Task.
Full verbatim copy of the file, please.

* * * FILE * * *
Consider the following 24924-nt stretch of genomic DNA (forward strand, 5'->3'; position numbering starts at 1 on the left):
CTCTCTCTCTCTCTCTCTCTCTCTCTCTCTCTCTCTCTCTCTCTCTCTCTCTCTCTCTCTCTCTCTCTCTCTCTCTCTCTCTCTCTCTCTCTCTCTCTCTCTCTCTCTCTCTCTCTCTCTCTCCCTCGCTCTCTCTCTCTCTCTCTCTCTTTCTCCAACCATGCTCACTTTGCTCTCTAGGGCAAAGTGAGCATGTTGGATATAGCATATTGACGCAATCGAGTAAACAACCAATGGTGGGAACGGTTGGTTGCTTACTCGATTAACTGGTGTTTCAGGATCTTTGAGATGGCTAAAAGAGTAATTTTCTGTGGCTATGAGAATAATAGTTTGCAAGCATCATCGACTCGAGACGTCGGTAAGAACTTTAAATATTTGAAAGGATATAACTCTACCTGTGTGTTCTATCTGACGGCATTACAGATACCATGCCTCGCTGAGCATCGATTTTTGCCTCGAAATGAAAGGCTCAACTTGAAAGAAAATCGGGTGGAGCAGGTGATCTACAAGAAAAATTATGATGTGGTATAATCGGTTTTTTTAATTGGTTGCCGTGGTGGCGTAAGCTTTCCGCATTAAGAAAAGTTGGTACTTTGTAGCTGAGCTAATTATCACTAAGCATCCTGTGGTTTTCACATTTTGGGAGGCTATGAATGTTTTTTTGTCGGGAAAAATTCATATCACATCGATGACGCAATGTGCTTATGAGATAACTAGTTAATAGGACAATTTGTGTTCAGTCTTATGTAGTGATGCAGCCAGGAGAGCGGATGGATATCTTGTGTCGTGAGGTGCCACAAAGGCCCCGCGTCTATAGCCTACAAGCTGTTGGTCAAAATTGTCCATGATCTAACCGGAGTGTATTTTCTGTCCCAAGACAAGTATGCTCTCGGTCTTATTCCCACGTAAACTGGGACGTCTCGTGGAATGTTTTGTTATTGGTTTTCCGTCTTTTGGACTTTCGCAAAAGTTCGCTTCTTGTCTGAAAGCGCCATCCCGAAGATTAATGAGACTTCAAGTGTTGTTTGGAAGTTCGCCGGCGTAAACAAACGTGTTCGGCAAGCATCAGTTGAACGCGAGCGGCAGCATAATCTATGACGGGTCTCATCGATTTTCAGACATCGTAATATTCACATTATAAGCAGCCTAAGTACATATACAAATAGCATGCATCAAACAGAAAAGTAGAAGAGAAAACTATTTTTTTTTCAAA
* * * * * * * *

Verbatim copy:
Consider the following 24924-nt stretch of genomic DNA (forward strand, 5'->3'; position numbering starts at 1 on the left):
CTCTCTCTCTCTCTCTCTCTCTCTCTCTCTCTCTCTCTCTCTCTCTCTCTCTCTCTCTCTCTCTCTCTCTCTCTCTCTCTCTCTCTCTCTCTCTCTCTCTCTCTCTCTCTCTCTCTCTCTCTCCCTCGCTCTCTCTCTCTCTCTCTCTCTTTCTCCAACCATGCTCACTTTGCTCTCTAGGGCAAAGTGAGCATGTTGGATATAGCATATTGACGCAATCGAGTAAACAACCAATGGTGGGAACGGTTGGTTGCTTACTCGATTAACTGGTGTTTCAGGATCTTTGAGATGGCTAAAAGAGTAATTTTCTGTGGCTATGAGAATAATAGTTTGCAAGCATCATCGACTCGAGACGTCGGTAAGAACTTTAAATATTTGAAAGGATATAACTCTACCTGTGTGTTCTATCTGACGGCATTACAGATACCATGCCTCGCTGAGCATCGATTTTTGCCTCGAAATGAAAGGCTCAACTTGAAAGAAAATCGGGTGGAGCAGGTGATCTACAAGAAAAATTATGATGTGGTATAATCGGTTTTTTTAATTGGTTGCCGTGGTGGCGTAAGCTTTCCGCATTAAGAAAAGTTGGTACTTTGTAGCTGAGCTAATTATCACTAAGCATCCTGTGGTTTTCACATTTTGGGAGGCTATGAATGTTTTTTTGTCGGGAAAAATTCATATCACATCGATGACGCAATGTGCTTATGAGATAACTAGTTAATAGGACAATTTGTGTTCAGTCTTATGTAGTGATGCAGCCAGGAGAGCGGATGGATATCTTGTGTCGTGAGGTGCCACAAAGGCCCCGCGTCTATAGCCTACAAGCTGTTGGTCAAAATTGTCCATGATCTAACCGGAGTGTATTTTCTGTCCCAAGACAAGTATGCTCTCGGTCTTATTCCCACGTAAACTGGGACGTCTCGTGGAATGTTTTGTTATTGGTTTTCCGTCTTTTGGACTTTCGCAAAAGTTCGCTTCTTGTCTGAAAGCGCCATCCCGAAGATTAATGAGACTTCAAGTGTTGTTTGGAAGTTCGCCGGCGTAAACAAACGTGTTCGGCAAGCATCAGTTGAACGCGAGCGGCAGCATAATCTATGACGGGTCTCATCGATTTTCAGACATCGTAATATTCACATTATAAGCAGCCTAAGTACATATACAAATAGCATGCATCAAACAGAAAAGTAGAAGAGAAAACTATTTTTTTTTCAAA